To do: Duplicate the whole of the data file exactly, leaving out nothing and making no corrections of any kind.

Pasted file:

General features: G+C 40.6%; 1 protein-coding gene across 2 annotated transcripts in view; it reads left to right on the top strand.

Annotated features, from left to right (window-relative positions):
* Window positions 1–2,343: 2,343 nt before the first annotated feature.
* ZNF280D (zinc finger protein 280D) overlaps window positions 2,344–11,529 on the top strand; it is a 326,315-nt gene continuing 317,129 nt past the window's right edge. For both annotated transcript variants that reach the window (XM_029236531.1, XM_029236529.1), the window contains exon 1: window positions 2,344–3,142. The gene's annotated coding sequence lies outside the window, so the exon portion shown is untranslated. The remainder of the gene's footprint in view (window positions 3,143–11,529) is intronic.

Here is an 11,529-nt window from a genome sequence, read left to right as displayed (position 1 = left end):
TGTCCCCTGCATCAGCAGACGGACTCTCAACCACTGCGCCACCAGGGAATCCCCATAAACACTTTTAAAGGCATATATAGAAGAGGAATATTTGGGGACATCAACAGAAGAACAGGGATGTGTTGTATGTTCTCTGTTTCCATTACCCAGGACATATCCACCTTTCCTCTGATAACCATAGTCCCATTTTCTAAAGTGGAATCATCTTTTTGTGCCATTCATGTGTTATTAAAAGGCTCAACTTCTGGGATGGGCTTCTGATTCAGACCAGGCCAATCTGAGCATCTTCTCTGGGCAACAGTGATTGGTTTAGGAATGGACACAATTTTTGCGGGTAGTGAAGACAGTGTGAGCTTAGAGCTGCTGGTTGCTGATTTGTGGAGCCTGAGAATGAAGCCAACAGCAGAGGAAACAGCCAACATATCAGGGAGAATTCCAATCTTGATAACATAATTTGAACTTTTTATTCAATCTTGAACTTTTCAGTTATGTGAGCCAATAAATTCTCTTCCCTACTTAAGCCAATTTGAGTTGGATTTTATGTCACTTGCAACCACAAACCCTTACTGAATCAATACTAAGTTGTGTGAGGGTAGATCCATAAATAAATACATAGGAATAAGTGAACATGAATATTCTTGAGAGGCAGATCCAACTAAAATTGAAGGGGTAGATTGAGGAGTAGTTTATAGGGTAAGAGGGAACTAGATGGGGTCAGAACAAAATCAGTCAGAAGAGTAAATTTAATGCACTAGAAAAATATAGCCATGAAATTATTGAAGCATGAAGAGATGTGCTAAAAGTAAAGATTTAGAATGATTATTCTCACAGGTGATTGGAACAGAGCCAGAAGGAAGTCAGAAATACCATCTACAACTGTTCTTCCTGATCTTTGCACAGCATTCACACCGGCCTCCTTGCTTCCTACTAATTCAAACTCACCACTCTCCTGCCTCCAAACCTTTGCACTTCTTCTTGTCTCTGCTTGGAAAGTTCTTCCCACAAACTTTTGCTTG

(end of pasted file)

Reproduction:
General features: G+C 40.6%; 1 protein-coding gene across 2 annotated transcripts in view; it reads left to right on the top strand.

Annotated features, from left to right (window-relative positions):
* Window positions 1–2,343: 2,343 nt before the first annotated feature.
* ZNF280D (zinc finger protein 280D) overlaps window positions 2,344–11,529 on the top strand; it is a 326,315-nt gene continuing 317,129 nt past the window's right edge. For both annotated transcript variants that reach the window (XM_029236531.1, XM_029236529.1), the window contains exon 1: window positions 2,344–3,142. The gene's annotated coding sequence lies outside the window, so the exon portion shown is untranslated. The remainder of the gene's footprint in view (window positions 3,143–11,529) is intronic.

Here is an 11,529-nt window from a genome sequence, read left to right as displayed (position 1 = left end):
TGTCCCCTGCATCAGCAGACGGACTCTCAACCACTGCGCCACCAGGGAATCCCCATAAACACTTTTAAAGGCATATATAGAAGAGGAATATTTGGGGACATCAACAGAAGAACAGGGATGTGTTGTATGTTCTCTGTTTCCATTACCCAGGACATATCCACCTTTCCTCTGATAACCATAGTCCCATTTTCTAAAGTGGAATCATCTTTTTGTGCCATTCATGTGTTATTAAAAGGCTCAACTTCTGGGATGGGCTTCTGATTCAGACCAGGCCAATCTGAGCATCTTCTCTGGGCAACAGTGATTGGTTTAGGAATGGACACAATTTTTGCGGGTAGTGAAGACAGTGTGAGCTTAGAGCTGCTGGTTGCTGATTTGTGGAGCCTGAGAATGAAGCCAACAGCAGAGGAAACAGCCAACATATCAGGGAGAATTCCAATCTTGATAACATAATTTGAACTTTTTATTCAATCTTGAACTTTTCAGTTATGTGAGCCAATAAATTCTCTTCCCTACTTAAGCCAATTTGAGTTGGATTTTATGTCACTTGCAACCACAAACCCTTACTGAATCAATACTAAGTTGTGTGAGGGTAGATCCATAAATAAATACATAGGAATAAGTGAACATGAATATTCTTGAGAGGCAGATCCAACTAAAATTGAAGGGGTAGATTGAGGAGTAGTTTATAGGGTAAGAGGGAACTAGATGGGGTCAGAACAAAATCAGTCAGAAGAGTAAATTTAATGCACTAGAAAAATATAGCCATGAAATTATTGAAGCATGAAGAGATGTGCTAAAAGTAAAGATTTAGAATGATTATTCTCACAGGTGATTGGAACAGAGCCAGAAGGAAGTCAGAAATACCATCTACAACTGTTCTTCCTGATCTTTGCACAGCATTCACACCGGCCTCCTTGCTTCCTACTAATTCAAACTCACCACTCTCCTGCCTCCAAACCTTTGCACTTCTTCTTGTCTCTGCTTGGAAAGTTCTTCCCACAAACTTTTGCTTG